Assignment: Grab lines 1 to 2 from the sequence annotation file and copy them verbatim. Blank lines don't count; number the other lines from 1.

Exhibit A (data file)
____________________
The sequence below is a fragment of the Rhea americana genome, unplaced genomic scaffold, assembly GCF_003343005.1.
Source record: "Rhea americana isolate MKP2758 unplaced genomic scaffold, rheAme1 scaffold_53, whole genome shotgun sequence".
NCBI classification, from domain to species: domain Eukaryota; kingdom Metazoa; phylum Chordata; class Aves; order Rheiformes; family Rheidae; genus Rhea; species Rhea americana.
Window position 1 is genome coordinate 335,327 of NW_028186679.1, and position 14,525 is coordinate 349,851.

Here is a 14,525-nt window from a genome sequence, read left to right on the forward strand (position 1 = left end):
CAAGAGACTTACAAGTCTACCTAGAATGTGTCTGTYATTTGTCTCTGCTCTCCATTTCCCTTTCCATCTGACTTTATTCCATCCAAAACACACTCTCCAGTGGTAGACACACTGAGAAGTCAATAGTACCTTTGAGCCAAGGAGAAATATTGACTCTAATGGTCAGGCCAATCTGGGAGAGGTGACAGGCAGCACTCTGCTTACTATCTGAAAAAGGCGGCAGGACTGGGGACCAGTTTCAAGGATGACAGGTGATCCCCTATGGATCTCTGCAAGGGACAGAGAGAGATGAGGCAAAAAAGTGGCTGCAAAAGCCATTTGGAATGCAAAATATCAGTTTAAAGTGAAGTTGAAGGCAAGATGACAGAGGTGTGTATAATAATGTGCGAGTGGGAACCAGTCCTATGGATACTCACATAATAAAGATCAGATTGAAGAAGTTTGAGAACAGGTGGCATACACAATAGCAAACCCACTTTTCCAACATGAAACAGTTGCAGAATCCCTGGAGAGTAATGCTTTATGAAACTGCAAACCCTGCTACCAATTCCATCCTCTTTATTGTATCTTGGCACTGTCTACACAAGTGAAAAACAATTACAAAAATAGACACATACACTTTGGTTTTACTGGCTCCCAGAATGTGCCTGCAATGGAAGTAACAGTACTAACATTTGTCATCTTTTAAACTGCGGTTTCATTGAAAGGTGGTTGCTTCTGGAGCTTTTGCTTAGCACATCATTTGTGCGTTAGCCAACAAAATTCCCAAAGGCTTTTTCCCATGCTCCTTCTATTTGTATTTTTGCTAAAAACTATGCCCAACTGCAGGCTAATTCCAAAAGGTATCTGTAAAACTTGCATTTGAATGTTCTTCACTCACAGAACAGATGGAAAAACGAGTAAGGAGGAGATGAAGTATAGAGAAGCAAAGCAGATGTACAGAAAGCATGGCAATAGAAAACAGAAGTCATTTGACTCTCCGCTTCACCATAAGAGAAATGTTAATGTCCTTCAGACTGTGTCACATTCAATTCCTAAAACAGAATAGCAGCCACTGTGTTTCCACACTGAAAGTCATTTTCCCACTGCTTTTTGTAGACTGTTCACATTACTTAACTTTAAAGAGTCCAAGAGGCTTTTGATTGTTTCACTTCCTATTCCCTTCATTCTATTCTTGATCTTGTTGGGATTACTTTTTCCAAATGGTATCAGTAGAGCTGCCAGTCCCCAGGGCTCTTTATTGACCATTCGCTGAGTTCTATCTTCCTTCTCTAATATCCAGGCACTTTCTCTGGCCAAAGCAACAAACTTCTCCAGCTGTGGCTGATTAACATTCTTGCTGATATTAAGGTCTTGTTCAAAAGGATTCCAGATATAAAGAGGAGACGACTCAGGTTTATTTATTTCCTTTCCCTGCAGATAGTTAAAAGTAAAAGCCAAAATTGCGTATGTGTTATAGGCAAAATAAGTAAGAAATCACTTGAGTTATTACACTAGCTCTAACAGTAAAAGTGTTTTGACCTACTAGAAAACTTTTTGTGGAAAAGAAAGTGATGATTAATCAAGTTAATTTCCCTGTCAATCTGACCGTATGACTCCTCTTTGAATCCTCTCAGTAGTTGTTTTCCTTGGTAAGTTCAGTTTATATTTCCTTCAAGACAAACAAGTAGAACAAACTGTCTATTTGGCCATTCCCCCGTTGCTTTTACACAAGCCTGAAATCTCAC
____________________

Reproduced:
The sequence below is a fragment of the Rhea americana genome, unplaced genomic scaffold, assembly GCF_003343005.1.
Source record: "Rhea americana isolate MKP2758 unplaced genomic scaffold, rheAme1 scaffold_53, whole genome shotgun sequence".